Airbase missile scare sparked by engineers

BUNGLING military engineers triggered a full-scale alert in Suffolk after accidentally posting a rogue missile from Afghanistan to Wattisham Airfield, new MoD documents have revealed.

The rocket, from an Apache helicopter, was unexpectedly found inside a package on the Suffolk airbase.

Around 70 workers were forced out of a hangar and surrounding buildings, while bomb disposal experts were drafted in to make the area safe.

It has now emerged that the scare was caused by a catalogue of sloppy errors by under-pressure and over-worked technicians at Camp Bastion – the UK’s main operating base in Afghanistan.

However, the MoD said no-one had been disciplined due to a lack of evidence against any individual.


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The engineers had been responsible for servicing the Apache on its return from a bombing mission against insurgents.

The rocket, one of the most powerful in the world, should have been removed (also known as ‘downloaded’) from the missilelauncher after it had been deemed unserviceable.

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But documents released by the MoD following a Freedom of Information Act request have revealed how the engineers missed the 70mm Flechette rocket on several occasions.

The missile launcher was instead mistakenly packaged up as a non-dangerous item.

As a result, it was not handled as a weapon or subjected to explosives checks during its 3,500-mile journey to the UK.

The rocket was finally discovered in a hangar at Wattisham.

The crisis, which broke out at around 11.20am on Monday, October 27, 2008, led to the evacuation of the hangar and nearby buildings.

An inquiry launched by chiefs at the airbase, near Stowmarket, found that it was a “wholly avoidable and potentially dangerous incident”.

A report on the findings said: “It is unfeasible to imagine that a rocket could have been left in the launcher following a download in accordance with the relevant procedures.

“A high operational demand for the Apache and in particular the high expenditure of munitions may have lead to over-familiarity of procedures and short cuts taking place.”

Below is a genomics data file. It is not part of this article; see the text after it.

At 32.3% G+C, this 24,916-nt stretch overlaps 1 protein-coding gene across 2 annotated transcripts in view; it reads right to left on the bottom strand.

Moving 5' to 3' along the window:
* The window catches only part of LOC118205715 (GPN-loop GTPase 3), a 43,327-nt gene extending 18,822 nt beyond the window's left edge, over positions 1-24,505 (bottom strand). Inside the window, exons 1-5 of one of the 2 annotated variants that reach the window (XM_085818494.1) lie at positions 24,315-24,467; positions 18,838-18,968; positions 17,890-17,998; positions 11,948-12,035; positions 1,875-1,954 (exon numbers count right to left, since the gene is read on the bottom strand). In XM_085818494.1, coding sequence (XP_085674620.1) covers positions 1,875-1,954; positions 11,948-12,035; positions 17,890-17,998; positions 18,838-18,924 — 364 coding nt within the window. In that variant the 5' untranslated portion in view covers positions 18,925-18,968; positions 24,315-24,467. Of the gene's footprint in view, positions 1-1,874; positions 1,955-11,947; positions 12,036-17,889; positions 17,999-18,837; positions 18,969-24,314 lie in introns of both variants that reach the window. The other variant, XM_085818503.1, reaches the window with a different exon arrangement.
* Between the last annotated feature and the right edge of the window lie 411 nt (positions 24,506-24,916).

Firstly, the engineer responsible for removing weapons from the helicopter appears to have forgone download protocols in the “misguided belief” the launcher was empty.

As a result, no visual check was made to ensure there were no rockets left inside the missile pod tubes.

The probe also found that the downloading of weapons was routinely carried out by two to four technicians instead of the seven used in training. This, the report says, was “likely to increase the chance of mistakes”.

A further safety check was bypassed when engineers failed to clean or inspect the launcher after it was deemed unserviceable and therefore removed from the Apache.

The technicians admitted in interview that short cuts routinely occur on operations.

Following the removal of the launcher, it was packaged up and as such was not marked up as potentially hazardous. It was sent back to 132 Aviation Supply Squadron, 7 Air Assault Battalion REME at Wattisham through the reverse supply chain.

A number of recommendations have now been put in place including an urgent review of procedures in theatre, the requirement that all launchers be posted with a Free From Explosives certificate and more inventory forms be supplied.

An MoD spokeswoman said no individual had been disciplined.

However, she said: “We take this incident very seriously. We have made every effort to address certain procedural shortfalls highlighted by the incident and there has been no repeat of the incident to date.”

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